The UK Armed Forces has been ranked the second-most gay-friendly military in the world by Netherlands-based independent research group, Hague Centre for Strategic Studies (HCSS).
Sharing second spot with the Netherlands, Britain received top scores for putting the gay community at the forefront of all policies and practices around admission, tolerance, inclusion, exclusion, and persecution.
New Zealand tops the first ever index, which ranked the armed forces of 103 countries by its inclusion of lesbian, gay, bisexual and transgender (LGBT) service members, in a transparent, systematic, and comparable overview of 20 policies and best practices.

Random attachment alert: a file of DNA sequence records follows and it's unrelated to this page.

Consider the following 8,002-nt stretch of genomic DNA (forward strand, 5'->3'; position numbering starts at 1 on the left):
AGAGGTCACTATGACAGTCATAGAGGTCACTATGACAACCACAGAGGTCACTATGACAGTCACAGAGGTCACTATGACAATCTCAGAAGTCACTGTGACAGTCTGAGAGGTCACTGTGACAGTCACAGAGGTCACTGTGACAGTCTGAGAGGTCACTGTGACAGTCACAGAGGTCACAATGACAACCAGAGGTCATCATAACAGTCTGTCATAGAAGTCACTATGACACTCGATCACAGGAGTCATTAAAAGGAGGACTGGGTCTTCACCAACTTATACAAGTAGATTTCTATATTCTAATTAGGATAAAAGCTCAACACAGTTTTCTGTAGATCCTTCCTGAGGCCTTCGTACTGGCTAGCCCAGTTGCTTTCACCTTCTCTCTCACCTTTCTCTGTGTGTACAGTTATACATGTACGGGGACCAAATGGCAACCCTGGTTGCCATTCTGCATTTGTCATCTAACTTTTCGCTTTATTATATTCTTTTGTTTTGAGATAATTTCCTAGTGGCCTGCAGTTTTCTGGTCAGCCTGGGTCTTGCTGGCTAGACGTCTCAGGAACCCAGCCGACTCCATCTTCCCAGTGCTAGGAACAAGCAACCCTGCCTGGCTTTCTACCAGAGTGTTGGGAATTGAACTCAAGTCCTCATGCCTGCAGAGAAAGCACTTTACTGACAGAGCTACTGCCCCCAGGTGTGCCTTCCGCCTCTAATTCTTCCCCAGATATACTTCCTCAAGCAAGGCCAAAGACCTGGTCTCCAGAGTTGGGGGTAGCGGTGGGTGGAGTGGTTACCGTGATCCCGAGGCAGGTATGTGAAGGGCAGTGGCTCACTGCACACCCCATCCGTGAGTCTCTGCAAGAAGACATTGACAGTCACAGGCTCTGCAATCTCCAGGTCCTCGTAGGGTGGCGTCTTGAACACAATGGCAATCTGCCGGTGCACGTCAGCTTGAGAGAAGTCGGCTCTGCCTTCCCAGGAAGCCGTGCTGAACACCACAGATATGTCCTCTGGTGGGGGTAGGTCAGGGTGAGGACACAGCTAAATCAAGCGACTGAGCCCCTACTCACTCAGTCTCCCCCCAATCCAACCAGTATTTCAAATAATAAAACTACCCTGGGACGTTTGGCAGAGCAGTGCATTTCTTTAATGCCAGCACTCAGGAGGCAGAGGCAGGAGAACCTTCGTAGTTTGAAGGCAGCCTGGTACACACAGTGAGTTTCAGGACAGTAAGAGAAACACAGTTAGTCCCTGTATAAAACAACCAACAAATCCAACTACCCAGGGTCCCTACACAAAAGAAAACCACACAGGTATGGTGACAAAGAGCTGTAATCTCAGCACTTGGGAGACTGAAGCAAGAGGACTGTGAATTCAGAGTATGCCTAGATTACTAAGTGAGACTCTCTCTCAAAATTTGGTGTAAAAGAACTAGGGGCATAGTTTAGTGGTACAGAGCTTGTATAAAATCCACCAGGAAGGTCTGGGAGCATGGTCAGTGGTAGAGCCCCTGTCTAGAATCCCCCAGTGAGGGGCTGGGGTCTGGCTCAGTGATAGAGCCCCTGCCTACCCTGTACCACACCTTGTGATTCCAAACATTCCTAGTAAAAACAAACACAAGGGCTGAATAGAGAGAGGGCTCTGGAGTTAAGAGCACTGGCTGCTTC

UK Defence Minister Anna Soubry said: "The single services want to create a workforce, both regular and reserve that is drawn from the breadth of the society we defend, that gains strength from that society’s range of knowledge, experience and talent and that welcomes respects and values the unique contribution of every individual."
Australia came in fifth, while the US Armed Forces, which abolished the controversial ‘Don’t Ask, Don’t Tell’ policy that forced gay personnel to hide their sexuality in September 2011, ranked relatively low at 40th behind Chile, Georgia and Cuba.
HCSS is expected to publish a full report based on the LGBT military index in May 2014.
The ranking comes weeks after the UK MoD received the ‘Most Improved Employer’ in the Stonewall Workplace Equality Index 2014.
The UK Army entered the top 100 list for the first time, sharing 79th place with the Royal Navy, while the Royal Air Force (RAF) was placed at 108th position in the Stonewall Index.
Image: UK Army personnel taking part in the 2012 World Pride march London. Photo: Crown copyright.